Authors

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He wrote The Caine Mutiny, Marjorie Morningstar, Youngblood Hawke, The Winds of War, and War and Remembrance. He won the Pulitzer, TV miniseries fame, and the girl of his dreams.

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In a blend of history, memoir, and travelogue, renowned ceramicist Edmund de Waal invites readers, artists, art critics, and the curious into his obsession with clay and its beauty from its genesis

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This well-researched book provides a fascinating glimpse into the biography of a pioneering author. It also sheds light on the origins of psychedelic America in the 60s and beyond.

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Cultures around the world celebrate the concept of living to achieve a good death. A writer can have a life that makes for as engrossing a story as any tale he or she could invent.

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It’s a theatrical occasion when a celebrated playwright gets around to publishing his memoirs and reveals how a play is born.

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Brooklyn: A Personal Memoir by Truman Capote is a book you can risk judging by its cover art: a black and white photograph of a lithe Truman circa 1958 leaning on the sleepy back porch rai

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The ideas that fell out of Stan Lee’s head seem to have come to RULE THE WORLD!

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the definitive, fine-lined, unsensationalized portrait of the man . . .”

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What is the reader’s take-away from The Last Love Song, Tracy Daugherty’s new biography of greatest-living-American-author Joan Didion?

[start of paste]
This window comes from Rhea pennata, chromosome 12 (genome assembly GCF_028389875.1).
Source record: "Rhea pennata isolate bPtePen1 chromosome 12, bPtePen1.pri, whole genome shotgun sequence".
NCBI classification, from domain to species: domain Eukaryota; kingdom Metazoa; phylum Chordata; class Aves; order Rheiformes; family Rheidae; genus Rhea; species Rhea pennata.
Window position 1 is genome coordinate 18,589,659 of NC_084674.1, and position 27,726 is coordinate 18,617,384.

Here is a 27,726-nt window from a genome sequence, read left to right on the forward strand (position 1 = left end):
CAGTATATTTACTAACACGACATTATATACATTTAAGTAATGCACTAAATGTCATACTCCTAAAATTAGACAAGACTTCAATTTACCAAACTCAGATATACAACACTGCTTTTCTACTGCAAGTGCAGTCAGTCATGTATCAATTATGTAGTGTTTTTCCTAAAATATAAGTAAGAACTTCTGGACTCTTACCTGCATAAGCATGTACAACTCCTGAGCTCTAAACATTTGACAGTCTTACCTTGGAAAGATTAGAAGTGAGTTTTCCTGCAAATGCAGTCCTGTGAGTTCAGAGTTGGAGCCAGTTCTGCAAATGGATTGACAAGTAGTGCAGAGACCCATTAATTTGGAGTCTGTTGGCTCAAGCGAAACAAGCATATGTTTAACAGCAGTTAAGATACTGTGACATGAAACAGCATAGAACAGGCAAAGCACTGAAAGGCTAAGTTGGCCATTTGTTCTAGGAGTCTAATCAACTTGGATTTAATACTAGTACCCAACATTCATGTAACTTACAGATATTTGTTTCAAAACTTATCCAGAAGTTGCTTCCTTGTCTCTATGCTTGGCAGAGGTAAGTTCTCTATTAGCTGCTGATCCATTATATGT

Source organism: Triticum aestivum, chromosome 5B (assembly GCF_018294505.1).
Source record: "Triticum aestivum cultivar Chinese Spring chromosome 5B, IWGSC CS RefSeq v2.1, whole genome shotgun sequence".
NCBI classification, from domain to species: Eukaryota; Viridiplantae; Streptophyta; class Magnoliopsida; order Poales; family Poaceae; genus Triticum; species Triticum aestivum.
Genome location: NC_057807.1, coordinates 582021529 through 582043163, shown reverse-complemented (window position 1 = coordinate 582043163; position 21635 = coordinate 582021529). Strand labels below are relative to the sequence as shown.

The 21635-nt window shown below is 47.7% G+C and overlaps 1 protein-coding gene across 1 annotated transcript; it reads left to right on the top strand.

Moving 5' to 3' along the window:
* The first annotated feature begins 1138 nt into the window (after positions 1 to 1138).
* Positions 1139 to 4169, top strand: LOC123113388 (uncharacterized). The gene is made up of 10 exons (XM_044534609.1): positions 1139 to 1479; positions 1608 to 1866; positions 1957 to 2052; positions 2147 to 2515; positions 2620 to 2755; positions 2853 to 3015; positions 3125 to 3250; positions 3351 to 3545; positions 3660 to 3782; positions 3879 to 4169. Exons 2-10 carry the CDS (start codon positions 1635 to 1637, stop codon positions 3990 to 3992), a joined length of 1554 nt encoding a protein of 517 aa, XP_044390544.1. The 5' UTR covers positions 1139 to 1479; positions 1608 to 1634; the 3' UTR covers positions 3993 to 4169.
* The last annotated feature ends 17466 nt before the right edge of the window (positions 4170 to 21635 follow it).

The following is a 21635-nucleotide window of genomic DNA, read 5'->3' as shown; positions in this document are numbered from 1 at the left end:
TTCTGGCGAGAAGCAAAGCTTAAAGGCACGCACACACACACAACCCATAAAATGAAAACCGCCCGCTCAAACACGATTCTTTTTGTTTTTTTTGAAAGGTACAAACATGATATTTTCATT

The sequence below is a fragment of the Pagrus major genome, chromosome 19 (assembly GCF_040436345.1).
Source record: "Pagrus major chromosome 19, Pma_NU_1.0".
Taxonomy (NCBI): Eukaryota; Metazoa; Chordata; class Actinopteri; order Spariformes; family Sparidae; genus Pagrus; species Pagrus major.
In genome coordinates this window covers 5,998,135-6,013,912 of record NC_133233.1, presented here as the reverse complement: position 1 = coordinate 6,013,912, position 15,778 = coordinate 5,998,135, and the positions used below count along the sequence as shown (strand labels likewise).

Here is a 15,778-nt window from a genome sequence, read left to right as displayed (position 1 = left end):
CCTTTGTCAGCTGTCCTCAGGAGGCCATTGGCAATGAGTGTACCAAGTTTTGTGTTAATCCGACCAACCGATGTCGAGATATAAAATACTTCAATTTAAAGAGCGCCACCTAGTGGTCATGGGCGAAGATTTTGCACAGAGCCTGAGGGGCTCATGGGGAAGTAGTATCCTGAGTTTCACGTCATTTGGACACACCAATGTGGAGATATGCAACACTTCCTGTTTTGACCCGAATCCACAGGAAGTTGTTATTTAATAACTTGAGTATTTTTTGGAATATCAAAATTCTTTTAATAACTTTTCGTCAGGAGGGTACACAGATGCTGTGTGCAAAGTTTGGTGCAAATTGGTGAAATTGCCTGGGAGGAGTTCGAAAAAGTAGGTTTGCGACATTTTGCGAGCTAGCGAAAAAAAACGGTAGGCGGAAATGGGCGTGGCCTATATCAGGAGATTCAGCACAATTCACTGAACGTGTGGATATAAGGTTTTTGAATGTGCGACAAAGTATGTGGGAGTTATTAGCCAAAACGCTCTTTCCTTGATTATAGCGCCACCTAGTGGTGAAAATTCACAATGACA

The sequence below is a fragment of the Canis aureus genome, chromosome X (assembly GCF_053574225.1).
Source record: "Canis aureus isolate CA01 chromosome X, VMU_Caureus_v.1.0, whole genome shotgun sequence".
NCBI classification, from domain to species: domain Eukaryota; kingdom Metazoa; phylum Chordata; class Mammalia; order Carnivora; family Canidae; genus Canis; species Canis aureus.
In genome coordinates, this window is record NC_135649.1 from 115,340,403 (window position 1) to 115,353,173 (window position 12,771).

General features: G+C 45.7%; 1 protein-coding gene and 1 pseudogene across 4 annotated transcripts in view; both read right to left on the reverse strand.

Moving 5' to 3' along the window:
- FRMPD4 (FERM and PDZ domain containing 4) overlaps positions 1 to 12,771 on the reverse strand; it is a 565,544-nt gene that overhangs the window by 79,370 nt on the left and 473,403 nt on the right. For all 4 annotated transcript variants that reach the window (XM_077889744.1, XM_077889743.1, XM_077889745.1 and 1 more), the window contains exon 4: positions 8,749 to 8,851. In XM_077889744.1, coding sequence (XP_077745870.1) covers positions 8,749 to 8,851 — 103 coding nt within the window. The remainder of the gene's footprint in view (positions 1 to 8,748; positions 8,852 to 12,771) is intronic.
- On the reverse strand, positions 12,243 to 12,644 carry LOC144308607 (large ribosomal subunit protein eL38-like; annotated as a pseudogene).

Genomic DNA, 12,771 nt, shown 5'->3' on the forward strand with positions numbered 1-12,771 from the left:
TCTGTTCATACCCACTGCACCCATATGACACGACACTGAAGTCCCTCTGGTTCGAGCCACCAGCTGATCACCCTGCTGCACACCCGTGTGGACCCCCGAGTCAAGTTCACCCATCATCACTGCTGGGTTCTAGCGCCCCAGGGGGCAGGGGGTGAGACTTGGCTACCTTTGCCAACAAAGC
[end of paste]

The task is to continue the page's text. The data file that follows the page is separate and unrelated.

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The first three paragraphs of the author’s note of David Plante’s new memoir, Worlds Apart come as something of a warning:

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“Decisive two thumbs up for a compelling and lucid narrative of the ‘finest book in the world.’”

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“It is the writing itself that astonishes. It is elegant, poetic—even appropriately elegiac—and wry.”

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“In the end, Tennessee Williams: Mad Pilgrimage of the Flesh stands head and shoulders above myriad other works that purport to tell the ‘whole’ story of Tennessee Williams, his li

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“As compelling as a car wreck, it’s impossible to look away . . .”

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This biography, about a man whose name means literally “Gabriel of the Annunciation,” shines a light on one of Italy’s foremost poets and literary figures, as well as being a “preacher of war.”

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Jorge Luis Borges is considered the patron saint of computer programmers for his mastership of infinity and self-reflection, and Borges at 80 is a reprint of the same title published by th

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“Plath turned her ‘anger inward,’ transforming and crystalizing 30 days of pain, parties, and work into a legacy that continues to resonate.”

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“Moving? At times. Hilarious? Never.”

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“Denise Levertov emerges as a person and a poet. . . . an authoritative and intimate biography.”

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“This Pulitzer Prize winner’s universal appeal . . . shines through in Lots of Candles, Plenty of Cake . . .”

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